“People really have three basic alternatives, short-term cash, which is an option of doing something later, long-time bonds or long-term stocks. And stocks are cheaper than bonds,” Berkshire Hathaway chairman and CEO Warren Buffett said.

By Ian Horswill


Posted on March 10, 2020

Berkshire Hathaway chairman and CEO Warren Buffett has some sage words of advice as the Dow Jones suffered its worst day since October 2008 during the Global Financial Crisis.

Each of the S&P 500, Dow Jones and Nasdaq plummeted more than 7% as fears over the coronavirus outbreak compounded with panic over a Russia-inspired price war in oil markets erased more than US$1.87 trillion from the S&P 500’s market value in 24 hours. In the UK, London’s index of top shares ended the day early 8% lower, wiping £125 billion off major companies. European markets all suffered falls over 7%.

Overnight, contracts on the three US markets turned positive, suggesting the market would rebound to a degree.

As of Monday evening, markets priced in a near 50% probability that the Federal Reserve would step in with a cumulative 100 basis points of rate cuts by the end of their April policy-setting meeting, bringing the lower band on benchmark interest rates down to zero from 1% currently, according to CME Group data.

“After last week’s rate cut, we said the odds that the Fed would cut rates to zero had risen to around 50%,” J P Morgan economist Michael Feroli wrote in a note Monday. “We believe the news flow has worsened since then: Our global colleagues have marked down growth estimates further—particularly in Europe — an increasing number of domestic activities are being cancelled, and the collapse in energy prices could deliver acute pain to certain regional US economies.”

“In this environment we see no good reason for the Fed to ‘keep its powder dry,’ but instead now believe it will cut the interest on excess reserve rate to zero at or before the March 18th meeting,” he said, referring to the amount paid to commercial banks to keep their funds with the Fed.

The World Health Organisation’s Director-General Tedros Adhanom Ghebreyesus said during a briefing on Monday that the “threat of a pandemic (had) become very real,” with the total number of cases topping 109,000 and the death toll breaching 3,800 on Monday. Italy, the country with the highest coronavirus death toll outside of China, extended a lockdown and travel restrictions to residents across the entire country.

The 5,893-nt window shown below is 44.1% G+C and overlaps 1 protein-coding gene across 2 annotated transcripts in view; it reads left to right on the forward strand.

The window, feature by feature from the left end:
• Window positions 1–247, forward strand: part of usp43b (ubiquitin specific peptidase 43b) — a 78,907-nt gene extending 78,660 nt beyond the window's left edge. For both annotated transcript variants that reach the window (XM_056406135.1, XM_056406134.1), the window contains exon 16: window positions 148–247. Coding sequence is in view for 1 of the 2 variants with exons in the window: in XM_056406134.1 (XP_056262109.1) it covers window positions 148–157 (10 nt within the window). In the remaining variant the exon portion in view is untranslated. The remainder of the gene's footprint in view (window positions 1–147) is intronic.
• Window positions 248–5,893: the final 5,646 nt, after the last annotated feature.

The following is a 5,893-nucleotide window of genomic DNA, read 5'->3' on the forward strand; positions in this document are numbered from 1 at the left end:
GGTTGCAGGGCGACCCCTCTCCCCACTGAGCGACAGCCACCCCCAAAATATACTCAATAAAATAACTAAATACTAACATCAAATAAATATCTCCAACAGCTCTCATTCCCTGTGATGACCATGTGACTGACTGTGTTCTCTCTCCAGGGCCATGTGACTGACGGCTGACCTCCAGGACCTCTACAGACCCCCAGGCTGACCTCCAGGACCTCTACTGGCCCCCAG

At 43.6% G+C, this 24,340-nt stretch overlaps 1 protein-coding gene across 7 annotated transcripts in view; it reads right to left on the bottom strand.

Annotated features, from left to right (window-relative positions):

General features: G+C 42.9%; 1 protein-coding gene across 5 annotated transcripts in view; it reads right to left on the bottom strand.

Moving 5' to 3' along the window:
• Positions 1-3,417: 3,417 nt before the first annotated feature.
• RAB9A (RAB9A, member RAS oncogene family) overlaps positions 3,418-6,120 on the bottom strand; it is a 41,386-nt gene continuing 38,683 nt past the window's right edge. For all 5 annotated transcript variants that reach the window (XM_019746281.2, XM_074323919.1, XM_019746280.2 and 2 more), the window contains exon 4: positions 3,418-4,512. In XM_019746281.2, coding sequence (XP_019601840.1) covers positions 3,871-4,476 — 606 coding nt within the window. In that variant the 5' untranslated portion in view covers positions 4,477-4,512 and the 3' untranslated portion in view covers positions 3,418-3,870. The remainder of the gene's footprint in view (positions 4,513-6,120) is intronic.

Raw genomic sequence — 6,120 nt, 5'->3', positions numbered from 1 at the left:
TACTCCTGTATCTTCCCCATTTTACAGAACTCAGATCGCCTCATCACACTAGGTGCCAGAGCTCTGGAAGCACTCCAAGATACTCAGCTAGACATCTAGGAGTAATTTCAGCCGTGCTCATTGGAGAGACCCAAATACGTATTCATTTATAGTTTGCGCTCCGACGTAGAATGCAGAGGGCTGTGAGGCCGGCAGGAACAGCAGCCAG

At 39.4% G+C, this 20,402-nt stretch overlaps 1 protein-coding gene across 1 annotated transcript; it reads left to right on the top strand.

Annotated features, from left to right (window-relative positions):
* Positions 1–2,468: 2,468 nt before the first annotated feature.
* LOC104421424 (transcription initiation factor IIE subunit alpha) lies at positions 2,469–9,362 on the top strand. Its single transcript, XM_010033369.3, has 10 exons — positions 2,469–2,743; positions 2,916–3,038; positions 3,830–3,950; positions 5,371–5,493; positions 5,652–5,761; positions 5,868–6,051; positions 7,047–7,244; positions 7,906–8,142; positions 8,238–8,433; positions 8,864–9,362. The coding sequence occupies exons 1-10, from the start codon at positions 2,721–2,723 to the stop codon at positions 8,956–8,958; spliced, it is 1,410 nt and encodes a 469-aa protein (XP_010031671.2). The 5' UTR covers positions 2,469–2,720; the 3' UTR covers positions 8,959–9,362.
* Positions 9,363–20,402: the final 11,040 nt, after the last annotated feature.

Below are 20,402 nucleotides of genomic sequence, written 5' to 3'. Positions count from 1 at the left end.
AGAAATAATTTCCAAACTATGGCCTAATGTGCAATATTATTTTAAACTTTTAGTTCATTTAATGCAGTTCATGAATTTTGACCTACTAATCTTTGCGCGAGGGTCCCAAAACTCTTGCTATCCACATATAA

Warren Buffett, coronavirus, WHO

Warren Buffett speaking to CNBC after the markets suffered a “correction” last month said that long-term investors shouldn’t be stressing out too much about news headlines.

Warren Buffett said he didn’t have specific thoughts on the virus itself, but investors should always remember that they are buying companies when they invest in stocks.

“The real question is: Has the 10-year or 20-year outlook for American businesses changed in the last 24 hours or 48 hours?” Warren Buffett told CNBC‘s Betty Quick. He added that he has owned American Express Co. for more than 20 years and Coca-Cola Co. for more than 40 years through plenty of negative headlines.

Most stocks, including those of the major companies, have dropped more than 10% from new highs. Warren Buffett advised against trying to time the market and said investors should instead focus on the value of the companies they are buying.

“I don’t think anybody knows what the market’s going to do. I think you … know whether you’re making an intelligent purchase at a given price,” he said. In other words, don’t worry if a stock’s share price has been up or down, or where it is going, simply make a purchase judgement on the current valuation of the company.

Warren Buffett said it was not always true that stocks are better long-term investments than bonds, but it has been the case throughout most of US history. Buffett said 30-year Treasury bonds yield around 2% today, and they have no chance for earnings growth for three decades.

He said few investors would jump at an opportunity to buy a stock trading at 50 times earnings with zero earnings growth potential.

“People really have three basic alternatives, short-term cash, which is an option of doing something later, long-time bonds or long-term stocks. And stocks are cheaper than bonds,” Buffett said.

Five of Berkshire Hathaway’s eight largest stock holdings are financial sector stocks, including banks such as Bank of America, Wells Fargo & Co and J P Morgan Chase & Co.

“I feel very good about the banks we own. They’re very attractive compared to most other securities I see,” he said. Berkshire has been decreasing its stake in Wells Fargo while buying shares of Bank of America and others, but Buffett refused to reveal his reasons behind selling Wells Fargo shares.